Immanuel Wallerstein, NLR 226

Carrol Cox cbcox at
Tue May 29 19:46:48 MDT 2001

Has anyone in recent discussions cited this article:

Immanuel Wallerstein, "Eurocentrism and its Avatars: The Dilemmas of
Social Science," NLR 226 (Nov/Dec 1997), pp. 93-107.

It opens as follows:

Social science has been Eurocentric throughout its institutioal history,
which means since there have been departments teaching social science
within university systems. This is not in the least surprising. Social
science is a product of the modern world-system, and Eurocentrism is
constitutive of the geoculture of the modern world . Furthermore, as an
institutional structure, social science originated largely in Europe.
                P. 93

It concludes as follows:

This conceptual split has enabled the modern world to put forward the
bizarre concept of the value-neutral specialist, whose objective
assessments of reality could form the basis not merely of engineering
decisions . . .but of socio-political choices as well. . . .

In the last twenty years or so, the legitimacy of this divorce has been
challenged for the first time in a significant way. This is the meaning
of the ecology movement, for example. And this is the underlying central
issue in the public attack on Eurocentrism. The challenges have resulted
in so-called "science wars" and "culture wars" which have themselves
often been obscurantist and obfuscating. If we are to emerge with a
reunited, and thereby non-Eurocentric, structure of knowledge, it is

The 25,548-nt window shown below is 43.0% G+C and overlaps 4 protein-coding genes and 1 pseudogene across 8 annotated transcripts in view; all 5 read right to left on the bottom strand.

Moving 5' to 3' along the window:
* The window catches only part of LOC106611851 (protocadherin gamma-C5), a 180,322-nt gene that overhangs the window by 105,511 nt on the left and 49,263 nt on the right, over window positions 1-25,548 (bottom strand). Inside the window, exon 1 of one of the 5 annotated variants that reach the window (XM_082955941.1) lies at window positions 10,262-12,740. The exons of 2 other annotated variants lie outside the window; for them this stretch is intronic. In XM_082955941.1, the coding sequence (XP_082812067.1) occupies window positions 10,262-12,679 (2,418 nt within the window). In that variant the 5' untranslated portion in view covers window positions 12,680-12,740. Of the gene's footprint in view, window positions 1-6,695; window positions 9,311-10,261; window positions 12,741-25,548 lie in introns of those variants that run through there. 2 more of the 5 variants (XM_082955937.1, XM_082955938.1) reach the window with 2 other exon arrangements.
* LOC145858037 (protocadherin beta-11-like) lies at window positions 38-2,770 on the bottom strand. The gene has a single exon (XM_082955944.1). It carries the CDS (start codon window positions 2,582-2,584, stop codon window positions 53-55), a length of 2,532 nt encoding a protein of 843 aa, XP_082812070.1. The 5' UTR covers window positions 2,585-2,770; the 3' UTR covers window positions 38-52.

absolutely essential that we not be diverted into side paths that avoid
this central issue. If we are to construct an alternative world-system
to the one that is today in grievous crisis, we must treat
simultaneously and inextricably the issues of the true and the good.

And if we are to do that we have to recognize that something special was
indeed done by Europe in the sixteenth to eighteenth centuries that did
transform the world, but in a direction whose negative consequences are
upon us today. We must cease trying to deprive Europe of its specificity
on the deluded premise that we are thereby depriving it of an
illegitimate credit. Quite the contrary. We must fully acknowledge the
particularity of Europe's reconstruction of the world because only then
will it be possible to transcend it, and to arrive hopefully at a more
inclusively universalist vision of human possibility, one that avoids
none of the difficult and imbricated problems of pursuing the true and
the good in tandem.
                        pp. 106-07

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